As some of you know, I have a slightly scary addiction to Kickstarter. However, I feel like I’ve been pretty good at choosing some winning products to back, which makes my addiction a bit less scary – though not less impactful on my wallet. The Turing Tumble was one Kickstarter product that lived up to its promise, and I even recommended it for Gifts for the Gifted in 2018. You can read more about it here. I have used Turing Tumble with various age groups, and the kids who love it often don’t want to let anyone else try. Put that together with, well, Covid-19, where you don’t exactly want to encourage people to share their toys, and you might have a bit of a challenge playing this game. This is where the recently launched site, Tumble Together, can help out. Tumble Together is a Turing Tumble simulator (say that 10 times fast). You can mesmerize yourself by moving the pieces and dropping the marbles to your heart’s content. You can even click on the menu to do 30 different challenges. But the best part is that you can open your own shared room and invite your friends to work on it with you! Without worrying about germs!
Turing Tumble – it’s a game, it’s an education, it’s a plethora of conundrums. Check it out. And, don’t forget that Turing Tumble offers Educator Resources here, including discounts on the physical game which is a delight.
Girls Who Code at Home is the perfect way to keep your young programmer happily engaged while social distancing. So far, I count 14 free activities that can be downloaded, and the site promises a new one will be added every Monday. You can register to be notified each time the page is updated.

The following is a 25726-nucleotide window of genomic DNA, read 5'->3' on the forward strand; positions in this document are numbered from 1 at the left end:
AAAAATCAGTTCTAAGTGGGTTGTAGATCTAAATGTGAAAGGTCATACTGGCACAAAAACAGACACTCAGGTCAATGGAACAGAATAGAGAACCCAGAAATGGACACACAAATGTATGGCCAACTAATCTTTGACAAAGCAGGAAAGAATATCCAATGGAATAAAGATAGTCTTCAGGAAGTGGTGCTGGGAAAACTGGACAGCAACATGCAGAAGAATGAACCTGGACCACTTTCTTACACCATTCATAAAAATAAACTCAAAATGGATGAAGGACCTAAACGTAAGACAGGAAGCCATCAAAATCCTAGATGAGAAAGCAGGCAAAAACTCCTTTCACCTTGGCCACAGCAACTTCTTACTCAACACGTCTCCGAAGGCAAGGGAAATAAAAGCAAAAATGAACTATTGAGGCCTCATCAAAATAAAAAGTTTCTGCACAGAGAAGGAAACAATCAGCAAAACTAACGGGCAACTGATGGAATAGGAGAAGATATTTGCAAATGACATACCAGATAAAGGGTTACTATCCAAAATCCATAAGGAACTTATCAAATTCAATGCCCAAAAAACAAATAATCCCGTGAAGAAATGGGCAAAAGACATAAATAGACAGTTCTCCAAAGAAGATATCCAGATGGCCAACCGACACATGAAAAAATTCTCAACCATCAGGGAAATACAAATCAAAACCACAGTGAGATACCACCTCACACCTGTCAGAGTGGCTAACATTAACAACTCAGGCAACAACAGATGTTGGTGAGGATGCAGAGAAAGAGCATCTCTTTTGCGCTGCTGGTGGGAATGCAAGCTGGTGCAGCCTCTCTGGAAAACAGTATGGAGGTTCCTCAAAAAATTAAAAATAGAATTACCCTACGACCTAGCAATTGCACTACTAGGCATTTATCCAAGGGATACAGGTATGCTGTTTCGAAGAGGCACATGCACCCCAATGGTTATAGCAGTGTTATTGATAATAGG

The activities range from beginner to intermediate/advanced. Different programming languages are used. Some are even “unplugged” activities, meaning that you do not need to use a computer to do them. Also, although Girls Who Code is an organization that was formed to narrow the gender gap, these resources are available for anyone who wants to use them.
The downloadable worksheets include a lot of scaffolding, so don’t be worried if you and your child/student are new to coding. From making a digital memory book to designing a simple chatbot, you are sure to find an activity that will appeal to your interest and skill level!
Scratch programming is one of the most versatile tools for creativity that my students have ever used. I am constantly in awe of the ideas people come up with using this free coding platform that is available to anyone online. One of the most recent suggestions that is perfect for those of us going a bit stir crazy during the quarantine is to “hack your window.” Basically, you take a picture of any of the windows in your residence, use the Scratch drawing tools to delete the panes, and add what you would like to imagine seeing outside your window. This post from Eduard Perich gives specific instructions for creating an animated scene.
If you are not familiar with Scratch, or would like to start by just seeing what others have done along this theme, here is a link to the Scratch studio where creators are sharing their programs. You will notice that there are submissions in many different languages, which could be fun for translation lessons!
Knowing many of my former students, they would probably enjoy the entry, “Don’t Let the Corona Get In,” which I’ve embedded below. It’s a game where you have to try to click the images of the coronavirus before they get too large and overcome you.
One way to help students learn quickly in Scratch is to allow them to copy a program and remix it. You can do this by clicking on any shared program, choosing, “See Inside,” and then making a copy. You will need to be logged in to Scratch in order to do this.
There are many, many resources out there for getting started with Scratch. This is one of the basic ones, but keep in mind that the platform has been updated since then so some of the screen shots may look different than the current version. You can also do a search of this blog for ideas to use with Scratch and/or Scratch Jr.